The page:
I Won't Be Waiting
For the past several days, I have kept having the uncomfortable sensation that I am waiting for something. This is unusual for me. Most of the time, I am pretty content. In the winter season, I might feel this way as I dig into an inspiring course or an illuminating book. But in June? This is an altogether unfamiliar sensation.
The wild harvest season has arrived. I am thoroughly enjoying going out and collecting. I find that the calm of picking wild rose petals, for instance, makes me peaceful and introspective in a sort of way that has me thinking of how I can be less assuming and learn to let go. I have been gathering the “flowering” stems of plantain, chives and alliums, as well as a variety of wild grasses – I have no inkling of the different names of the grasses. Forget me mots and geum, as well. All of these are hanging from the studio ceiling.
Still, though, I am putting all of these botanicals away for later use. Even two or three weeks ago, the anticipation of how I would be putting this creative harvest to use at a future date felt more exciting than it does now. Every time I strung a bundle of plants up to dry, I felt fulfilled. Staring up at all the hanging plants gave me a sense of satisfaction. Why has this changed?
Maybe what I am waiting for is as simple as the opportunity to create something beautiful. To put something lovely together now. Right now. Like, today! So, this brings me to the question: is it the weather that has me unsettled?
My life is ruled by seasons. January and February begin in the greenhouse and I dig up the dahlia tubers. March and to a lesser extent, April, have me planting lots outdoors. May brings flowers and on the last day of the month, I always sow the Brussels sprouts seeds. In June the vegetable and flower harvests are under way and flowers are being gathered to put into bouquets. I harvest the wild plants for my classic skin balm. In July, the entire garden is bursting at the seams, with lots of options for putting together arrangements, and with the freezer beginning to fill up; the apple trees get thinned. August brings the start of the apple harvest and I spend at least two hours each day drying apples and placing sliced apples, wild blackberries and loads of vegetables into the freezer for winter time baking and meals. October is for dried flower wreaths and November and December for evergreen wreaths. For a few weeks after Christmas, there will be a break and a time to breathe, and maybe I will take a class to recharge.
That is the year. Well, actually, that is not the year! Not this year, anyway. I suppose what I am waiting for is for more than lettuce, chard and kale. Although I keep telling myself how much I am enjoying this mellow spring, that it is fantastic to feel no great urgency to wake up at 5am each morning to deal with the overwhelm of the garden, I suppose my natural rhythms know better. In truth, I am yearning for flowers to admire and marvel at, and to arrange on my brand new wooden table. I can’t wait to bite into a fresh cucumber, rather than struggle just to keep these plants alive. There is even part of me that wants to fast forward to a time in the future, to altogether skip this summer that might never happen, to blink and appear when the plants and flowers are all dried and I can play.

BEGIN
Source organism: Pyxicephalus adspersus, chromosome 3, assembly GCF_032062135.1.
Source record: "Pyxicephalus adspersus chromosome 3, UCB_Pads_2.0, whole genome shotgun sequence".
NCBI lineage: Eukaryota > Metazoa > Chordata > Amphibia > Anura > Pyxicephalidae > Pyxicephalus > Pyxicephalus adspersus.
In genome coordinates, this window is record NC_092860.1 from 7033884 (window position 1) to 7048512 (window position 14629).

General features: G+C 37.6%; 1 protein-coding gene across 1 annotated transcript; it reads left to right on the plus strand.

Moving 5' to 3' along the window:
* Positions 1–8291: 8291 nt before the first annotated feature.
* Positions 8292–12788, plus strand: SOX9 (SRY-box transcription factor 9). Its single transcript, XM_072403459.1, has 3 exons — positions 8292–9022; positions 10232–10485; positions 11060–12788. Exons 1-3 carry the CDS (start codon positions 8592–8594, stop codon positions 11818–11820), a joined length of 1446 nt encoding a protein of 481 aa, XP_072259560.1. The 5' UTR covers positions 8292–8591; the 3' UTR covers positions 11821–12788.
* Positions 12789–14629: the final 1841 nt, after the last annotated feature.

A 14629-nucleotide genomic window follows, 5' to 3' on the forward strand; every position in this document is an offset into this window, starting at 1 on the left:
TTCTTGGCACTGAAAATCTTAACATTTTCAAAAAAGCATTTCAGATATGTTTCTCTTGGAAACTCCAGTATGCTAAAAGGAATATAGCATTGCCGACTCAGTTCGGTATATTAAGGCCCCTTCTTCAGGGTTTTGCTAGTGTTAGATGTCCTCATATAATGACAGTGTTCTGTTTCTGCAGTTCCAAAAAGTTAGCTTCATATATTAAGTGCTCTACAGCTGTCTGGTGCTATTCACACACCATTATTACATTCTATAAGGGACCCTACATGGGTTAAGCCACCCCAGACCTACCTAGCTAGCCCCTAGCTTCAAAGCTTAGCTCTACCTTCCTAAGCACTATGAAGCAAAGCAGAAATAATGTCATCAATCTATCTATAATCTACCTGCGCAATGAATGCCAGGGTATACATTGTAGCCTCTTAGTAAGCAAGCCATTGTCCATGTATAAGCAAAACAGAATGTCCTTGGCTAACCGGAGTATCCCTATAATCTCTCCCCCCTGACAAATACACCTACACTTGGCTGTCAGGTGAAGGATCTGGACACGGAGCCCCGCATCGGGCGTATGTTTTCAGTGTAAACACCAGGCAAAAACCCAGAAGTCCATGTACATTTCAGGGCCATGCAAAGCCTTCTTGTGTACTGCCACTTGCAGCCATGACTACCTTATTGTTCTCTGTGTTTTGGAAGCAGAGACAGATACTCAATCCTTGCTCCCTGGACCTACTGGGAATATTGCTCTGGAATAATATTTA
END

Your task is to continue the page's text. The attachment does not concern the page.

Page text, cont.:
Clearly, if I am fantasizing about getting to autumn, this weather has me all messed up. I can’t be the only one!
But knowledge is power. And now that you have let me figure out what is going on…because it has all come together at this very moment in time, while I have been writing for us both. I can take a deep breath and let go of all my expectations. I can find the place deep inside where my patience lives. I can appreciate the quiet beauty where I find it, such as in my shelling and snow peas that are in flower, the peony that is about to open, and the Icelandic poppy that should be cracking open any day now to reveal the first of those collective flowers. I will take pleasure in the tiny green stalks of dahlias that are breaking through the surface of the soil, one by one. I will feel, in all its glory, the anxiety and anticipation of whether all of the dahlia plants will make it (some of those I ordered seemed unlikely to grow, but I planted them anyways). And I will return to my habit of going back to bed in the morning after my daughter leaves for school, to sit with my coffee to research and write and to dream.
What other choice do I have? Honestly, spending my time uncomfortably waiting is no way to have a rich life. What other way, than rich, is there to live?
Wishing you your own great week!
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